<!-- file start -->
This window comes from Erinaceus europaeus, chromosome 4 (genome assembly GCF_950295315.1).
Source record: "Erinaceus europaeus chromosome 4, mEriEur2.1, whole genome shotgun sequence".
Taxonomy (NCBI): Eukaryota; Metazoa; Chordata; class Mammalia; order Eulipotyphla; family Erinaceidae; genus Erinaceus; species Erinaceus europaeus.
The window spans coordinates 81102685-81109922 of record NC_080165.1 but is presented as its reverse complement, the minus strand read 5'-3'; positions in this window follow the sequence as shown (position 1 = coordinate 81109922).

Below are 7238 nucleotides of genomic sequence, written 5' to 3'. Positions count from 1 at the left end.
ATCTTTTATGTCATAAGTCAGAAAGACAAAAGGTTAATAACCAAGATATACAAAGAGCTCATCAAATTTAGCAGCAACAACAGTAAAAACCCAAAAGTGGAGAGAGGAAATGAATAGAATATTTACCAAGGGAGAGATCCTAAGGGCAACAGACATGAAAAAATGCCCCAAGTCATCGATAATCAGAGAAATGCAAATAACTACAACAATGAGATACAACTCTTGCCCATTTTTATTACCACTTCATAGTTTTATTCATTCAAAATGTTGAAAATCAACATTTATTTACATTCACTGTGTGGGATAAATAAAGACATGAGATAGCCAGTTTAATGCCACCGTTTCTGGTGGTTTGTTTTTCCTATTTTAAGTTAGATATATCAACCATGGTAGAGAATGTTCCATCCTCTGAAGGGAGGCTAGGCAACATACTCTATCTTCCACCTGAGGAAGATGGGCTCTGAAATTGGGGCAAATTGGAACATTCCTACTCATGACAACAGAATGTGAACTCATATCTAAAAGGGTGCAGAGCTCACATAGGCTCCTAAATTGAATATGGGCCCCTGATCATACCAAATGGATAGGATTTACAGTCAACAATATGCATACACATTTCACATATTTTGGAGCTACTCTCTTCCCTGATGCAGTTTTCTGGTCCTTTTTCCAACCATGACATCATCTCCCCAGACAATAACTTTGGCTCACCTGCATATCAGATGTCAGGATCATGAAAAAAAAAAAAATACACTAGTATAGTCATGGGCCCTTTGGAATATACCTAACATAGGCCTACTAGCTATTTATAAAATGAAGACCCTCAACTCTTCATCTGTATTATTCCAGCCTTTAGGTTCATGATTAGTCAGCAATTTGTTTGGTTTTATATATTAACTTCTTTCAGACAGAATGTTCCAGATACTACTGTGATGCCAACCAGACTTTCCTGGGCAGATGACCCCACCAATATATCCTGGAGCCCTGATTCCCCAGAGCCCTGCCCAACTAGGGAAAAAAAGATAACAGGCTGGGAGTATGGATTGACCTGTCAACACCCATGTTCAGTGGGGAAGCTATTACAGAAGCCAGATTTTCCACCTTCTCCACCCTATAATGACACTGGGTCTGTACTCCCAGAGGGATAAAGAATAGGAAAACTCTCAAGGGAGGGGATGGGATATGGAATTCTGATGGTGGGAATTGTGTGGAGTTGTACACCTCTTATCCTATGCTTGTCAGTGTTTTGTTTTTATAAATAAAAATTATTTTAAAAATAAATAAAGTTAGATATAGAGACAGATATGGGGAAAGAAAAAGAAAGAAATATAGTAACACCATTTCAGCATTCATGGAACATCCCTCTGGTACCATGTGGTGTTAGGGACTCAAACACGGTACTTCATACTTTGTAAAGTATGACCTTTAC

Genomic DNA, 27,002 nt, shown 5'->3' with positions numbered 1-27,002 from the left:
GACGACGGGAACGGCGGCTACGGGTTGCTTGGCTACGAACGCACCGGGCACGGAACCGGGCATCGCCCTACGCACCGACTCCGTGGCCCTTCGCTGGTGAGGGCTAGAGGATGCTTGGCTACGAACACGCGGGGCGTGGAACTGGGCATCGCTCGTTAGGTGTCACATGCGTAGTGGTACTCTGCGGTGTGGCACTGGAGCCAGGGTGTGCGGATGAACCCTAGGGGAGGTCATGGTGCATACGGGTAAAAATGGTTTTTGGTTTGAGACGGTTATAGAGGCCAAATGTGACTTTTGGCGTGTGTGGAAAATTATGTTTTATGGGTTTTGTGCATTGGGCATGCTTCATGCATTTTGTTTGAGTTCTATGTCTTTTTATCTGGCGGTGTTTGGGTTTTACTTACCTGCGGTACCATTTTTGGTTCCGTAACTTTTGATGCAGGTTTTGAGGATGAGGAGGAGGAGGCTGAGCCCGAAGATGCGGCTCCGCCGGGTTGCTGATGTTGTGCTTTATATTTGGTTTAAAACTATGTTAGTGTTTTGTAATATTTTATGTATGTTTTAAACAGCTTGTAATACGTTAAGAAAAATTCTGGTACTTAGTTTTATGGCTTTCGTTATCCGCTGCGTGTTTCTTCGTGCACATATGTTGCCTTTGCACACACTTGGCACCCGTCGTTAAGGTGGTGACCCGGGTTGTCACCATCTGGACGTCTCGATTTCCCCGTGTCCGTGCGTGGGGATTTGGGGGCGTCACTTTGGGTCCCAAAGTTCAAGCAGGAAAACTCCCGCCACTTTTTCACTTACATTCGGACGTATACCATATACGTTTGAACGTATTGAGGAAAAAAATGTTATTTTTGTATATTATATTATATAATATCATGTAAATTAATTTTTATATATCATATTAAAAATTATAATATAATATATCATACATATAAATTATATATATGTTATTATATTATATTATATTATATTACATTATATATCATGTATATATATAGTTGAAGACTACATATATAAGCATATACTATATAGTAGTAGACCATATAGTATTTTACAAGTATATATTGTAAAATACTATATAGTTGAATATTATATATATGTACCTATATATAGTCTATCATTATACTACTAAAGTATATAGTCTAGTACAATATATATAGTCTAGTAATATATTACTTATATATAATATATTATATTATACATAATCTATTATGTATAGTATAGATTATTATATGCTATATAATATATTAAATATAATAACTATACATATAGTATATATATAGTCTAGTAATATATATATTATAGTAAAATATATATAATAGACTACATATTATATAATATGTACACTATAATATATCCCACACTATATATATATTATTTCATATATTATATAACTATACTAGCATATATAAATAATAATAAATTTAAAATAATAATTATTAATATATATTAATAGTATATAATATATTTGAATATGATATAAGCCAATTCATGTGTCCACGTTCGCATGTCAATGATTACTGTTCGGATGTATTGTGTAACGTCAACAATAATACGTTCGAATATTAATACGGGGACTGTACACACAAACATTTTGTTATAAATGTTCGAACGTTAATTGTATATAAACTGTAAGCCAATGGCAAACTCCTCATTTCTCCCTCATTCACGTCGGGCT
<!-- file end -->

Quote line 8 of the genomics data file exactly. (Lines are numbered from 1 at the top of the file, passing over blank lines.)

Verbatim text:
GACGACGGGAACGGCGGCTACGGGTTGCTTGGCTACGAACGCACCGGGCACGGAACCGGGCATCGCCCTACGCACCGACTCCGTGGCCCTTCGCTGGTGAGGGCTAGAGGATGCTTGGCTACGAACACGCGGGGCGTGGAACTGGGCATCGCTCGTTAGGTGTCACATGCGTAGTGGTACTCTGCGGTGTGGCACTGGAGCCAGGGTGTGCGGATGAACCCTAGGGGAGGTCATGGTGCATACGGGTAAAAATGGTTTTTGGTTTGAGACGGTTATAGAGGCCAAATGTGACTTTTGGCGTGTGTGGAAAATTATGTTTTATGGGTTTTGTGCATTGGGCATGCTTCATGCATTTTGTTTGAGTTCTATGTCTTTTTATCTGGCGGTGTTTGGGTTTTACTTACCTGCGGTACCATTTTTGGTTCCGTAACTTTTGATGCAGGTTTTGAGGATGAGGAGGAGGAGGCTGAGCCCGAAGATGCGGCTCCGCCGGGTTGCTGATGTTGTGCTTTATATTTGGTTTAAAACTATGTTAGTGTTTTGTAATATTTTATGTATGTTTTAAACAGCTTGTAATACGTTAAGAAAAATTCTGGTACTTAGTTTTATGGCTTTCGTTATCCGCTGCGTGTTTCTTCGTGCACATATGTTGCCTTTGCACACACTTGGCACCCGTCGTTAAGGTGGTGACCCGGGTTGTCACCATCTGGACGTCTCGATTTCCCCGTGTCCGTGCGTGGGGATTTGGGGGCGTCACTTTGGGTCCCAAAGTTCAAGCAGGAAAACTCCCGCCACTTTTTCACTTACATTCGGACGTATACCATATACGTTTGAACGTATTGAGGAAAAAAATGTTATTTTTGTATATTATATTATATAATATCATGTAAATTAATTTTTATATATCATATTAAAAATTATAATATAATATATCATACATATAAATTATATATATGTTATTATATTATATTATATTATATTACATTATATATCATGTATATATATAGTTGAAGACTACATATATAAGCATATACTATATAGTAGTAGACCATATAGTATTTTACAAGTATATATTGTAAAATACTATATAGTTGAATATTATATATATGTACCTATATATAGTCTATCATTATACTACTAAAGTATATAGTCTAGTACAATATATATAGTCTAGTAATATATTACTTATATATAATATATTATATTATACATAATCTATTATGTATAGTATAGATTATTATATGCTATATAATATATTAAATATAATAACTATACATATAGTATATATATAGTCTAGTAATATATATATTATAGTAAAATATATATAATAGACTACATATTATATAATATGTACACTATAATATATCCCACACTATATATATATTATTTCATATATTATATAACTATACTAGCATATATAAATAATAATAAATTTAAAATAATAATTATTAATATATATTAATAGTATATAATATATTTGAATATGATATAAGCCAATTCATGTGTCCACGTTCGCATGTCAATGATTACTGTTCGGATGTATTGTGTAACGTCAACAATAATACGTTCGAATATTAATACGGGGACTGTACACACAAACATTTTGTTATAAATGTTCGAACGTTAATTGTATATAAACTGTAAGCCAATGGCAAACTCCTCATTTCTCCCTCATTCACGTCGGGCT